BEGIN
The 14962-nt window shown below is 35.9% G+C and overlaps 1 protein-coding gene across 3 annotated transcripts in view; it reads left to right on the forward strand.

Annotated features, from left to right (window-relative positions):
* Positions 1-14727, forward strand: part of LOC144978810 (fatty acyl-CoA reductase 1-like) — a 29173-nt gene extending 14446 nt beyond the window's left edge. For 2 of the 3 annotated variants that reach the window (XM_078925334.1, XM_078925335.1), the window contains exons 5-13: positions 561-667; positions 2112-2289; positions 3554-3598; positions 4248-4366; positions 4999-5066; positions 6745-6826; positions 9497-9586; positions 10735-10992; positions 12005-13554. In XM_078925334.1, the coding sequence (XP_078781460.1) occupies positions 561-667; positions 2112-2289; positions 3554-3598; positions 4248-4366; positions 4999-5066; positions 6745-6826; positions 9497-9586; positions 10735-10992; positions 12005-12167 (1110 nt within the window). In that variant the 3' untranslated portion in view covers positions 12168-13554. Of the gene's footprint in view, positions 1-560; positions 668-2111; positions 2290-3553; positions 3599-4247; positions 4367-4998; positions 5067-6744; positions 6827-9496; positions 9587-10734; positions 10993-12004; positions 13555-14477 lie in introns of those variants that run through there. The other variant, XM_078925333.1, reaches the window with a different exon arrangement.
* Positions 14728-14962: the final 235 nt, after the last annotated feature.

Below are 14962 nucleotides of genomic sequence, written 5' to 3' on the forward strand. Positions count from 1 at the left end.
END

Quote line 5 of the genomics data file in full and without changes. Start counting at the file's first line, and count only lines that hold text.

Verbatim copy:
Below are 14962 nucleotides of genomic sequence, written 5' to 3' on the forward strand. Positions count from 1 at the left end.